CIT 590 Assignment 7: Hearts
Spring 2010, David Matuszek

Purposes

The Idea

Play a game of Hearts. Give the user the choice of being one of the players, or just watching the game.

As with most card games, there are many variations, so be sure to follow the rules as given here.

The rules

A deck of cards consists of 52 cards--13 each in four different suits. The four suits are called Spades, Hearts, Diamonds, and Clubs. Each card in a suit has a number or a name. The cards are called, from lowest-ranking to highest-ranking, 2, 3, 4, 5, 6, 7, 8, 9, 10, Jack, Queen, King, Ace.

There are four Players, called North, East, South and West. One of the players, the Dealer, has extra actions ("shuffling" and "dealing") that she may take; otherwise, the dealer is just like the other players. One of the other players may (or may not) be the Human user. The dealer is always one of the computer players.

Here's how it goes:

  1. The dealer "shuffles" the deck. This randomizes the order of the cards, but there are still 52 different cards--no card ever occurs twice.
  2. The dealer "deals" the cards; that is, she gives 13 cards to each player, including herself. The 13 cards held by a player are that player's "hand."
  3. Whoever gets the 2 of Clubs will "lead" the first trick; that is, play the first card.

Thirteen "tricks" are played. Each trick proceeds as follows:

  1. Some player "leads," that is, plays the first card. "Playing a card" means removing it from her hand and letting the other players know which card it is. (In the real game, the card is placed face up on the table.) It is important to notice what the suit of this card is.
  2. Each of the remaining players, in clockwise order, then plays a card.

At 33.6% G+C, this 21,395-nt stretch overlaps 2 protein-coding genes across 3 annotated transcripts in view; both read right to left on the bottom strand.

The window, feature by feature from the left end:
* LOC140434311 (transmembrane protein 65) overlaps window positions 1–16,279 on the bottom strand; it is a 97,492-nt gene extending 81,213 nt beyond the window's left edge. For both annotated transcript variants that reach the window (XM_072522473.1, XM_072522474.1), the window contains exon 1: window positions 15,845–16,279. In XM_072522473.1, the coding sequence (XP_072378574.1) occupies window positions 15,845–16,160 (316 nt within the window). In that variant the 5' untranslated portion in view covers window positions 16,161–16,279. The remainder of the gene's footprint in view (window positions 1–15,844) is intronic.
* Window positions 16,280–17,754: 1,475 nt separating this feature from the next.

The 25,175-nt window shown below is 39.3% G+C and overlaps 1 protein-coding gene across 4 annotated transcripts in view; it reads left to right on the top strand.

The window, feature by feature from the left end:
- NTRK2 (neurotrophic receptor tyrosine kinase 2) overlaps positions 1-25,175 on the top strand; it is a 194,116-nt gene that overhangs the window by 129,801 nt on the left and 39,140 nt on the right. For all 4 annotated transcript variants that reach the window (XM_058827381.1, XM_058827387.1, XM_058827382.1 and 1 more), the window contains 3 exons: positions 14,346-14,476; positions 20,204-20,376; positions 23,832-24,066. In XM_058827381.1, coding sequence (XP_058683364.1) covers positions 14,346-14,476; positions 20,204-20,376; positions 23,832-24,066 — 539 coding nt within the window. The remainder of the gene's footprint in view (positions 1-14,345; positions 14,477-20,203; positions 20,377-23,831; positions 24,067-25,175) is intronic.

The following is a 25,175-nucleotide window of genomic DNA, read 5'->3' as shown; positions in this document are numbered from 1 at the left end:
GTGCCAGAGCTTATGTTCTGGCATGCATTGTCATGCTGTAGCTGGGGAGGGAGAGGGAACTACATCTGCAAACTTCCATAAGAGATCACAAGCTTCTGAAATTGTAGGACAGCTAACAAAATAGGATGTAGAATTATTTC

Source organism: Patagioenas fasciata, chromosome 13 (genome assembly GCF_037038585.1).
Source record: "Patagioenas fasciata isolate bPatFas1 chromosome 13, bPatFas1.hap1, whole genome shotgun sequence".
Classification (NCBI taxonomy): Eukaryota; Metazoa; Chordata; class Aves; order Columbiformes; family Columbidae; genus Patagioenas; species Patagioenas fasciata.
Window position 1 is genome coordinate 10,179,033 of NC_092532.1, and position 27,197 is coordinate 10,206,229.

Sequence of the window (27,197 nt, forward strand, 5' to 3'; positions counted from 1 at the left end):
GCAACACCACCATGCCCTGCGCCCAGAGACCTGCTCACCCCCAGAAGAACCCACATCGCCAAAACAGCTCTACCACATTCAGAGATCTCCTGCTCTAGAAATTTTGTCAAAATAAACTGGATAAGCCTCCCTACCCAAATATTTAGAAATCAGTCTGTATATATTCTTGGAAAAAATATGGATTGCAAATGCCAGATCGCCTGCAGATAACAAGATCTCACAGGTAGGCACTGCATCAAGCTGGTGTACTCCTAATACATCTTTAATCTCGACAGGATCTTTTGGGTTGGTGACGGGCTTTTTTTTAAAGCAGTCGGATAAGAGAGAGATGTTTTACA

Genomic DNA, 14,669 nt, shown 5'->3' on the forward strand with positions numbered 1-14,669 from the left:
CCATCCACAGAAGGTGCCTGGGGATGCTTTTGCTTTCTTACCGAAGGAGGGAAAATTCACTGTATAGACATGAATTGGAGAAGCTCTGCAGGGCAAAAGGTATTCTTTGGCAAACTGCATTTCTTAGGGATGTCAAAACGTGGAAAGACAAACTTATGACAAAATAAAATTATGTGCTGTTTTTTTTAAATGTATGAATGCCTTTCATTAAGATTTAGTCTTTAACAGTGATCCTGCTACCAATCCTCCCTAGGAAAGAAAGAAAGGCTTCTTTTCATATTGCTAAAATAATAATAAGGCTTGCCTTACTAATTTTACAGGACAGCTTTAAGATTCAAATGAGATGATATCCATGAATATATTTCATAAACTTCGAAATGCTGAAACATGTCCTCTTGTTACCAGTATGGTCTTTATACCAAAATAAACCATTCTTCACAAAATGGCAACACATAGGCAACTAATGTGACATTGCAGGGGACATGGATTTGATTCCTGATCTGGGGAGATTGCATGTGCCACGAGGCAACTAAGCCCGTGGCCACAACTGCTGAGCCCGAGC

3. If a player has any cards of the same suit as the first card played, then she must "follow suit" (play a card of the same suit).
  4. The player who played the highest-ranking card of the suit that was led takes the trick, that is, she takes and keeps the cards. These cards will be used for scoring.

After doing the above 13 times, all cards have been played and the hand ends. Then the hands are scored.

Hearts count 1 penalty point each, and the Queen of Spades counts as 13 penaltypoints. The goal of the game is to take as few penalty points as possible, that is, try not to take Hearts, and especially try to avoid the Queen of Spades. However, there is one exception: If a player takes all the Hearts and the Queen of Spades, then that player gets no extra points, and all the other players get 26 points each; this is called "shooting the moon", and is a very good thing to do.

The game ends when some player has scored 100 or more penalty points.

Partial Example (one trick, not the first)

After the cards are shuffled and dealt:

  1. North has the lead, and plays the 5 of Diamonds.
  2. East (who has no Diamonds) plays the King of Clubs.
  3. South plays the Jack of Diamonds.
  4. West (who has no Diamonds) plays the 3 of Spades.